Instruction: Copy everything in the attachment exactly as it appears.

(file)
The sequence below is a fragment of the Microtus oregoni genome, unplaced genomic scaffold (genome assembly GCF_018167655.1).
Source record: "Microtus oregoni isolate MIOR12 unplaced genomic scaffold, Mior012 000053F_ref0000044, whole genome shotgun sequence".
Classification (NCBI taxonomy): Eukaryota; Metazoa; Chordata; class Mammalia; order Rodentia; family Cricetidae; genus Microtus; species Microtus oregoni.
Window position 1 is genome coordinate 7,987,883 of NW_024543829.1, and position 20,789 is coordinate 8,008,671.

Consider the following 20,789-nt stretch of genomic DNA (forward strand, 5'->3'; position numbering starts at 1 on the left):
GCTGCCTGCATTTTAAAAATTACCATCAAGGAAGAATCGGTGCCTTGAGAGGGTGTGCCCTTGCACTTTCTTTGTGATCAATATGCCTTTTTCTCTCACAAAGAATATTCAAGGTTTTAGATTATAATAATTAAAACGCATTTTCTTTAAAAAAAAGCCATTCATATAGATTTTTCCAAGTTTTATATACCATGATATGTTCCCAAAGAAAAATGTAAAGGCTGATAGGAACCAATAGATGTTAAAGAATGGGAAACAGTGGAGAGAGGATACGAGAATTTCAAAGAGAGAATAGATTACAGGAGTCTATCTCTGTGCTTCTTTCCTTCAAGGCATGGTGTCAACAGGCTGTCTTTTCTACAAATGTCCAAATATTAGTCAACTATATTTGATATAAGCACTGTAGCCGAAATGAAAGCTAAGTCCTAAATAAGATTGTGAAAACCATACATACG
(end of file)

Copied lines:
The sequence below is a fragment of the Microtus oregoni genome, unplaced genomic scaffold (genome assembly GCF_018167655.1).
Source record: "Microtus oregoni isolate MIOR12 unplaced genomic scaffold, Mior012 000053F_ref0000044, whole genome shotgun sequence".
Classification (NCBI taxonomy): Eukaryota; Metazoa; Chordata; class Mammalia; order Rodentia; family Cricetidae; genus Microtus; species Microtus oregoni.
Window position 1 is genome coordinate 7,987,883 of NW_024543829.1, and position 20,789 is coordinate 8,008,671.

Consider the following 20,789-nt stretch of genomic DNA (forward strand, 5'->3'; position numbering starts at 1 on the left):
GCTGCCTGCATTTTAAAAATTACCATCAAGGAAGAATCGGTGCCTTGAGAGGGTGTGCCCTTGCACTTTCTTTGTGATCAATATGCCTTTTTCTCTCACAAAGAATATTCAAGGTTTTAGATTATAATAATTAAAACGCATTTTCTTTAAAAAAAAGCCATTCATATAGATTTTTCCAAGTTTTATATACCATGATATGTTCCCAAAGAAAAATGTAAAGGCTGATAGGAACCAATAGATGTTAAAGAATGGGAAACAGTGGAGAGAGGATACGAGAATTTCAAAGAGAGAATAGATTACAGGAGTCTATCTCTGTGCTTCTTTCCTTCAAGGCATGGTGTCAACAGGCTGTCTTTTCTACAAATGTCCAAATATTAGTCAACTATATTTGATATAAGCACTGTAGCCGAAATGAAAGCTAAGTCCTAAATAAGATTGTGAAAACCATACATACG